Frankenstein And The Monster From Hell (1974)

JULY 2, 2012


It's a shame that Hammer never opted to give Frankenstein the same treatment as Dracula, transporting him to the present day a la Dracula 1972 AD. There's nothing wrong with Frankenstein And The Monster From Hell as a movie, but it suffers from being the 7th in a series that didn't really travel far outside its comfort zone - by now everything feels familiar. This would serve to be the last in the series, and it's a shame that it didn't really go out with a bang instead of just mostly going through the motions.

In an unfortunate coincidence, it actually feels a lot like the 2nd film of the series (Revenge Of Frankenstein), which was the last one I watched. Had I gone in order, maybe I wouldn't have had so much deja vu, but as with that film, Frankenstein is living under an assumed name (and again it's comically lazy - Dr. Carl Victor) and working in a hospital, and again partnering with someone to carry out his experiments. In continuity, this would probably be fine for an audience - it had been four films and nearly 15 years since they did this story, but for me it had only been 3 months.

The key difference is Cushing's performance as Frankenstein. Where he was a delightful asshole in Revenge, he's much more subdued here - at one point when his partner says "You did it!" in order to congratulate him, Frankenstein corrects him that "WE did it! All of us!", and thus giving credit to their mute assistant girl as well. Since when doesn't he want to take all the credit and look down on the people helping him out? It's not until the end that he starts showing some of his old, misguided self, "separating humanity from science" as his partner says and being blinded by his drive to finally create life successfully (I'd love a bit where he just takes stock of how many times he's tried this and wonders if he shouldn't have just become a farmer or something).

The ending is also much different, ironically ending on a setup for a sequel. Usually they seem pretty much open and shut, with the monster being killed and Frankenstein just sort of walking off in defeat or something, the final scene here has him discussing his plans for the next monster, how to improve what went wrong, etc. I don't know if they had a specific plan for an 8th film and had to abandon it due to lack of interest in this one, or maybe Cushing himself got tired of doing it (or wasn't physically able to - he is noticeably more gaunt here than in the others, though still gives it his all), but either way it's pretty much the most open-ended one in the series that I can recall, making its finality kind of a bummer. Similarly, it would be the last film directed by Terence Fisher, so it's a shame he too went out on a note that seemed to suggest further adventures.

The monster here is different; sort of an ape-man type thing. It has the usual "recipe" - hands from another body, brain transplant, etc. - but the look is unlike anything I've seen in a Frankenstein film, which is laudable considering how many I've seen. He doesn't get to do much; his first appearance is almost exactly at the film's halfway point and he spends most of his scenes just trying to do math or whatever Frankenstein is demanding. His obligatory rampage is rather short-lived, and the only person he kills is the asshole that runs the place (who apparently tried to rape his daughter), making his rather vicious demise unnecessarily mean-spirited (the other inmates basically tear him apart with their bare hands). This limited monster action is another thing it has in common with Revenge, by the way - was this SUPPOSED to be a loose remake?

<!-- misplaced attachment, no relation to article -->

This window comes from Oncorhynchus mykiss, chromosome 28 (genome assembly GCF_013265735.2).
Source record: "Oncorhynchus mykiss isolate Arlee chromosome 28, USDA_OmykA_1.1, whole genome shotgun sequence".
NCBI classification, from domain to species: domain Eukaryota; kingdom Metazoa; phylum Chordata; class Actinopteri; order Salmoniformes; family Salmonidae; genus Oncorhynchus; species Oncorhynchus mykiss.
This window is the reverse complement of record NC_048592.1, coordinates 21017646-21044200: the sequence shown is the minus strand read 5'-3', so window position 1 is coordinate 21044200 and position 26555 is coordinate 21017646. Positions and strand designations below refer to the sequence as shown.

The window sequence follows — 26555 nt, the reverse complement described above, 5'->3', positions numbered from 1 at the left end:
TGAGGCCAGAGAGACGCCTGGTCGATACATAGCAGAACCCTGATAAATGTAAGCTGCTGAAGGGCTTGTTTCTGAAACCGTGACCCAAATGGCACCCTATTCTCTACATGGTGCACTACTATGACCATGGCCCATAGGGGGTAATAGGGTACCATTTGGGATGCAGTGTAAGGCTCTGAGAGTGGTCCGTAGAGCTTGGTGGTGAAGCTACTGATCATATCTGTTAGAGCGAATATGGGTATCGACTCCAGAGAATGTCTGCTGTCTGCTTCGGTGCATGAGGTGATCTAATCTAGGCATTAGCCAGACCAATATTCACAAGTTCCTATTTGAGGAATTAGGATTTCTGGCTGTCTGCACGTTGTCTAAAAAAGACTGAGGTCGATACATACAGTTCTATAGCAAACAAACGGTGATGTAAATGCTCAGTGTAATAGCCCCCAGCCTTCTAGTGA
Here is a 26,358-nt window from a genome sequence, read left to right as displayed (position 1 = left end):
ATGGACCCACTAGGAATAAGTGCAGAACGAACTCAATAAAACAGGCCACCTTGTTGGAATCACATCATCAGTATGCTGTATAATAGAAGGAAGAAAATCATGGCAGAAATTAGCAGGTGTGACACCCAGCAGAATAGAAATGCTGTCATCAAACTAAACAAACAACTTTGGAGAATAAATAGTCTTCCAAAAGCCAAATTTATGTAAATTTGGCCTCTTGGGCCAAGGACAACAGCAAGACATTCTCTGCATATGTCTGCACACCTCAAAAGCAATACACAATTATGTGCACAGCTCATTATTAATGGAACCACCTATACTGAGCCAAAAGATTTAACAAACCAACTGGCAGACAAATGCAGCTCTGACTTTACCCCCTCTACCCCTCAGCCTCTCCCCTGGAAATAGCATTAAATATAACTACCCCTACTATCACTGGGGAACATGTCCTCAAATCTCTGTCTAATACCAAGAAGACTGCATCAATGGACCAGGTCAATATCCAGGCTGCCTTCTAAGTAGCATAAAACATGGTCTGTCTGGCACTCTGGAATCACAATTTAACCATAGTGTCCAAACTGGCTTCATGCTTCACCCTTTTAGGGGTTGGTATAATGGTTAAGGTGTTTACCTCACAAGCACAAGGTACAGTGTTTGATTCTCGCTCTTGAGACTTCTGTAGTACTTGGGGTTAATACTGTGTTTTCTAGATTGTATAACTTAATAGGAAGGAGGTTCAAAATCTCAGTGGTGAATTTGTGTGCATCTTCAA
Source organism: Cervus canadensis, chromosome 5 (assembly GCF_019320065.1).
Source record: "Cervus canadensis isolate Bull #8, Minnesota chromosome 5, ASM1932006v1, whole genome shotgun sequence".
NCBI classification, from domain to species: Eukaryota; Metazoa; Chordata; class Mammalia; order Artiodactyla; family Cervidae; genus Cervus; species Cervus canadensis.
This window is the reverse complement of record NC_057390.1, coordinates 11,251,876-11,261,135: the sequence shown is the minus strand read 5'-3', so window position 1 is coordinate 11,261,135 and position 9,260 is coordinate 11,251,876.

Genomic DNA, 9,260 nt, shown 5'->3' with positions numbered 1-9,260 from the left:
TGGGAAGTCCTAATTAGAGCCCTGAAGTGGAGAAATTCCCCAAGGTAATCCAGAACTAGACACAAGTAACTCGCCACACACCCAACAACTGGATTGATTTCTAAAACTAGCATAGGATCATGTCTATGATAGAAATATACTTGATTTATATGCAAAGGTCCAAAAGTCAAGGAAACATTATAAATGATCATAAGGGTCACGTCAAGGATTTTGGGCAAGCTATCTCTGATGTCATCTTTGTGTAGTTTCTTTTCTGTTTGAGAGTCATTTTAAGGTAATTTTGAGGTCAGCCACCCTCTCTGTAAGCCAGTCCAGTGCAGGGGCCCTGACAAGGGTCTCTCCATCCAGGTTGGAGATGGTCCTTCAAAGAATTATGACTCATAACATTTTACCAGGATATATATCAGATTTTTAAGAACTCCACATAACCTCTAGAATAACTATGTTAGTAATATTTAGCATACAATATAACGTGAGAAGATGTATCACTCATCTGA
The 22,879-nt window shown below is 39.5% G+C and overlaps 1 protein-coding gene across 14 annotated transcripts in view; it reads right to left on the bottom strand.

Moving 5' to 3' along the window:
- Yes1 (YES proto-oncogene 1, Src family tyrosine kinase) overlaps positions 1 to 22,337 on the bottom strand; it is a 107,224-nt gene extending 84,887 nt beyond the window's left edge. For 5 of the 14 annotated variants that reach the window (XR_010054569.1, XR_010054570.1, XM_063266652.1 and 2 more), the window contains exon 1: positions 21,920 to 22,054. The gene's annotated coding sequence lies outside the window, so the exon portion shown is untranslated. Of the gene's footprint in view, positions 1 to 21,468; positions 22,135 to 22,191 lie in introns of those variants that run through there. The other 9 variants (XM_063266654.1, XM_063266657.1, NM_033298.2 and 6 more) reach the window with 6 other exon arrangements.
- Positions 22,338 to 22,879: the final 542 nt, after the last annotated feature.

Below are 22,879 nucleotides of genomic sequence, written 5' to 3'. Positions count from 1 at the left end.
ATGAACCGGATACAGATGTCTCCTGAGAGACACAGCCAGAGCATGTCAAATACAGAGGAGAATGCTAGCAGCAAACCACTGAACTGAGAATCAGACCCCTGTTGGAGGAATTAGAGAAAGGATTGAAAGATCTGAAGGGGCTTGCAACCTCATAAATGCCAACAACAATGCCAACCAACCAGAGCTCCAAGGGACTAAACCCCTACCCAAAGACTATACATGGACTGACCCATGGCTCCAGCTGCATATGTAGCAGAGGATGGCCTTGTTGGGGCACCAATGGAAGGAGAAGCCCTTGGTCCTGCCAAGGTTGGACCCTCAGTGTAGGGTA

The makeup on the monster (played by David "Vader" Prowse, by the way) is pretty good, as is the occasional gore effect (he gets drenched when he kills that one guy), another reason I wish the series had one more entry as it was entering the time period where blood and gore was becoming a staple of Hammer films and thus it'd be cool to have a Frankenstein movie on the level of the later Draculas (Scars of Dracula, for example). This also makes up for the shockingly bad model of the asylum that gets used for a couple of establishing shots - they might as well have had a guy's hand in the shot so we could at least know exactly what scale it was.

I've now seen all of Cushing's entries in the series; the 6th film Horror of Frankenstein is basically a remake of the original and doesn't fit into the overall continuity (i.e. it's not meant to be a "prequel" to the others or anything). I'll see it before HMAD wraps up next year, I'm sure, but I won't watch it soon - I want to savor it since it's the last of this uneven but always entertaining series. As with the Universal films, I always preferred these to the Dracula entries (it's a shame that Hammer didn't do "____ Meets ___" movies like Universal did), and I can't think of any incarnation since that I've really enjoyed. I liked how they used the monster in Monster Squad, that's about it. Of course, we don't really have an actor like Peter Cushing nowadays, so it's a tough obstacle to overcome - though I think William Fichtner would make a damn fine Victor.

What say you?


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